In this transcript, Clay Clark (US SBA Entrepreneur of the Year) discusses with David Robinson (2-time NBA Champion & co-founder of $250 million Admiral Capital Group) customer service training and leadership guidelines on Thrive15.com!
Clay: I know with my entertainment company, when we would DJ weddings, if you can imagine the nightmare. I would hire you to DJ for us and you have no experience. That was the pre-requisite. I'm teaching you how to run the sound and the lights. A lot of people are afraid of public speaking. Now you have to announce, "Ladies and gentlemen, up next, the cake!" You have to get people dancing and creating this fun atmosphere. I would tell the guys, I'm haunting myself, I used to tell the guys, "Just be funny. Dave, just go be funny!"
David: (laughs) That's not an easy thing to necessarily do. Here's my jokes. Here's how you get people in. The more structure you can give them, the better. When we brought guys into our team, especially free agents into our team, we would give them every detail on what they needed to do.
Clay: Almost too much.
David: Too much, really. Your role is going to be confined. We've got talent. We've got people who are doing the main things. We just need you to do this. I know you can do more than rebound. Bruce Bowen came into our team, was a great scorer in high school. We know you can score, but that's not what we need for you to do right now. Over time, Bruce became a big-time scorer for us and he hit big shots for us. Initially we gave him a lot of structure and we refined what his job was, so that he could gain confidence and then build into becoming a bigger key for our team.\
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Clay: If you're watching this right now and you don't have structure, don't feel bad. I just want to make sure you hear me because I had five years before I even wrote down what songs worked. People started working for me later down the road, they said, "Well, you play 'Brick House,' and after that you play 'Play That Funky Music.' Then you want to play some 'Billie Jean' because that just kind of flows it together. Then 'Rapper's Delight' will beatmatch right with 'Billie Jean.'"
Then it was easy, almost paint-by-numbers. At first I would tell guys, "Be funny, Dave. Just be funny." It's a good thing you didn't apply for a DJ job back during that period of time.
David: I would have struggled for a little bit. I would have had to come up with my own plan. I think if you know what your company, your organization, is about, it is great just to lay down some guidelines. People love guidelines. It's like children. They love rules because it helps them to know if they're going to break the rules, that's a conscious decision. "I'm going to break the rules. I'm going to go out and break it." (laughs) At least they know where the rule is.
Clay: Should everybody watching this, every small business owner, should we make a handbook for our staff? Is this what we should do right now to make structure? What should we do?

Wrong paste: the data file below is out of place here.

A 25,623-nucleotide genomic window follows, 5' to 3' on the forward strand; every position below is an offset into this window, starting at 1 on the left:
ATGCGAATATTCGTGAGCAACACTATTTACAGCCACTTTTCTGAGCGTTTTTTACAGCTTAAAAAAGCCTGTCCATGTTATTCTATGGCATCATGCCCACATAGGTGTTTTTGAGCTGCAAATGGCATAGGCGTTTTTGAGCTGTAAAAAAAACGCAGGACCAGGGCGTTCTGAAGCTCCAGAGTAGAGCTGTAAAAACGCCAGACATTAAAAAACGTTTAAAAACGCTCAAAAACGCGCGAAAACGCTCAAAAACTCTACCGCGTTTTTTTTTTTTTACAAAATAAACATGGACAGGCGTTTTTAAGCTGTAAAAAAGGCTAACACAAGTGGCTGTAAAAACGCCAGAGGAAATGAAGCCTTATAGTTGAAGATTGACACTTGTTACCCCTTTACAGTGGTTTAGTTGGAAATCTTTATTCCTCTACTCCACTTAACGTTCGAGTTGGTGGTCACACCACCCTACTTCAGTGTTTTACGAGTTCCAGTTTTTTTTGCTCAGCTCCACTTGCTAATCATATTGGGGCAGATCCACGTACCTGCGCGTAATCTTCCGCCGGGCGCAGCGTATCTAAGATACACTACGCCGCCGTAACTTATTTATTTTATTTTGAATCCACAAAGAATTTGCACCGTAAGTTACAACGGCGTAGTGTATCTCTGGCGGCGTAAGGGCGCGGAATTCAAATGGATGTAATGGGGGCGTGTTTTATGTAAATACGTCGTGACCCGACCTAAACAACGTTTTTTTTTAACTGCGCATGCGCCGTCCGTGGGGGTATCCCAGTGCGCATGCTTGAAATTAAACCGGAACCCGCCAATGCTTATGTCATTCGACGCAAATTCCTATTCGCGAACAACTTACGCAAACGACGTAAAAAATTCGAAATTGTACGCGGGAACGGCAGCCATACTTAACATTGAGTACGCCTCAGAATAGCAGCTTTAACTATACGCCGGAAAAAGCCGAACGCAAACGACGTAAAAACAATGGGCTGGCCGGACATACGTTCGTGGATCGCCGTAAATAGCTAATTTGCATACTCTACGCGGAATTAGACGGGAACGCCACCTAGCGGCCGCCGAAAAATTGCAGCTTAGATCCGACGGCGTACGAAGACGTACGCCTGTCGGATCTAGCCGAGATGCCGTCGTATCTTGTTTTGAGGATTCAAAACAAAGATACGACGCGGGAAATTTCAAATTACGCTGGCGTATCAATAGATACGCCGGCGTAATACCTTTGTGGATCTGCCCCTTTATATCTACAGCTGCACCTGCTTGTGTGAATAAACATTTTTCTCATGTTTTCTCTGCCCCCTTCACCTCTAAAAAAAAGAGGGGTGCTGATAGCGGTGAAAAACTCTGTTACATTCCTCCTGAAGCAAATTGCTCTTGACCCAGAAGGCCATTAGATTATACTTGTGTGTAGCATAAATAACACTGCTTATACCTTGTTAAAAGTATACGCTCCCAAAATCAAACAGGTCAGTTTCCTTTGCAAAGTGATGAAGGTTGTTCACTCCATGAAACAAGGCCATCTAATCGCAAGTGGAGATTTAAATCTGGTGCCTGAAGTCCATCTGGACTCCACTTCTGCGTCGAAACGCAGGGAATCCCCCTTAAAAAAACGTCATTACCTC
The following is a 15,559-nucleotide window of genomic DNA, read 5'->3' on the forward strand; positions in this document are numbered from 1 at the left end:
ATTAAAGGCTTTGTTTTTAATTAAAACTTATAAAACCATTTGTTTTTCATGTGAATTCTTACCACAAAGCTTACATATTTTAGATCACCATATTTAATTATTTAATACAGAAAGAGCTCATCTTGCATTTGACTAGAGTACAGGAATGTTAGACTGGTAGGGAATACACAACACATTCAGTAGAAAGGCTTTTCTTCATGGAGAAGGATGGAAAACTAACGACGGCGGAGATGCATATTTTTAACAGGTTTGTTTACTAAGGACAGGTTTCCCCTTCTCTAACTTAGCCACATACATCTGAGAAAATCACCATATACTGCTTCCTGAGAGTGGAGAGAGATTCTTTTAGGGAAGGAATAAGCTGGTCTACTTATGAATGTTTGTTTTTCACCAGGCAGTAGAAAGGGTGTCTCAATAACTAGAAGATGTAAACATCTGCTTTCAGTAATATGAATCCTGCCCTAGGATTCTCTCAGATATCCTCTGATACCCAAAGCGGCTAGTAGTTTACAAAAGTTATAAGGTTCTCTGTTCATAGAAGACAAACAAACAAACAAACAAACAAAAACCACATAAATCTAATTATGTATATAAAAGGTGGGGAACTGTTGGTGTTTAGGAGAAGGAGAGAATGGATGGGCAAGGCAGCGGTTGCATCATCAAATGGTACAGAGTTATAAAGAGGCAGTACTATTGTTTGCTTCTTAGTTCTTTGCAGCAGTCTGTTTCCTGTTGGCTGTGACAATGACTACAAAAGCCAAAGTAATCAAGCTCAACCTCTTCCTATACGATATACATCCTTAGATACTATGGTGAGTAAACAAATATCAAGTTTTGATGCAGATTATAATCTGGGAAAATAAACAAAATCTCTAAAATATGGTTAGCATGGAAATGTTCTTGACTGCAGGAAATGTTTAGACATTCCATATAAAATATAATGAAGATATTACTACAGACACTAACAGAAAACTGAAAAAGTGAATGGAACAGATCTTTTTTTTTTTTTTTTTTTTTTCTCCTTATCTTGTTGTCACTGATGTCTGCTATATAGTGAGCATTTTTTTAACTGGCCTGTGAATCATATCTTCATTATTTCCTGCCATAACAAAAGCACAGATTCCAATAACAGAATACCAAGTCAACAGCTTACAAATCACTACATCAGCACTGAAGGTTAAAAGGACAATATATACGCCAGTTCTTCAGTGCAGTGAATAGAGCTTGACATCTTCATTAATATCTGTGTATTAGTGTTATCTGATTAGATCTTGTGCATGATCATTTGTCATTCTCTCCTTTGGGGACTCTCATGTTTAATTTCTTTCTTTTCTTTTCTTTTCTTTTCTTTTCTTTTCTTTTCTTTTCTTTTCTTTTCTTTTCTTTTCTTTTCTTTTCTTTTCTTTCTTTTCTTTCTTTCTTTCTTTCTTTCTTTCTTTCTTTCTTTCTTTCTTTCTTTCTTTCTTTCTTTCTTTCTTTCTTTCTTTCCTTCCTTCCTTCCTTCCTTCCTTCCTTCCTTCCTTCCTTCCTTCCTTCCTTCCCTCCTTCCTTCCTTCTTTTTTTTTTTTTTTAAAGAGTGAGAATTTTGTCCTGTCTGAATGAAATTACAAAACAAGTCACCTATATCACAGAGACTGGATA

David: Oh, absolutely. Absolutely. You can start off with a skeleton at first. Fill in the holes. Don't be afraid to give too much guidance. I would say it really helps people when they come in. I would make it as detailed as you possibly could. Walk people through. Treat them like a child when they first come in until they prove themselves, and then give them some more leeway. Certainly, anything you can give them helps when they come in.
Clay: Principal number three, and this is one that I'm excited to ask you about. I have been thinking about this one. It's called "High Expectations." David, you had a 1320, is that real? A score of 1320 on your SAT.
David: On my SAT, yes.
Clay: And you played the saxophone.
David: I tried. It was ugly (laughs), but yeah, I still blow on it.
Clay: You apparently could hit a baseball either way, like ambidextrous. Left or right.
David: Yeah, both hands, yes.
Clay: Then you won two gold medals.
Clay: You had a bronze. We don't talk about the bronze too much.
David: No, I like the bronze.
Clay: You like the bronze?
David: It was a great experience. It's the Olympics. It was my first Olympics. It was a phenomenal experience. I mean, do you want to win the gold? Absolutely. We hadn't lost a gold medal, except for the controversial 1972 team. It was a little bit embarrassing to be that team that didn't win the gold, but at the same time it was an Olympic experience and it was phenomenal being a part of that Olympics. It was a learning experience.
Clay: You've had two NBA Championships. When you say "high expectations," I maybe am watching this going, "Oh no. Oh no. He's going to want me to win a gold medal or a bronze, or he's going to-," but when you say, "high expectations," just give me some real talk. If I'm on the other end of this camera here, and I'm a small business owner, when you say "high expectations," what does that mean?
David: I think you have to reach beyond what you think you're capable of. If you can accomplish it. If you think that, "Next week I can have such-and-such and such done," then it's probably too low. You need to dream a little bit. You need to set your expectations high, but you also have to be prepared for failure. That's a part of growth process. That's where most people fail. They struggle when they don't reach those expectations. "I didn't get the gold medal. I'm a failure." That's ridiculous.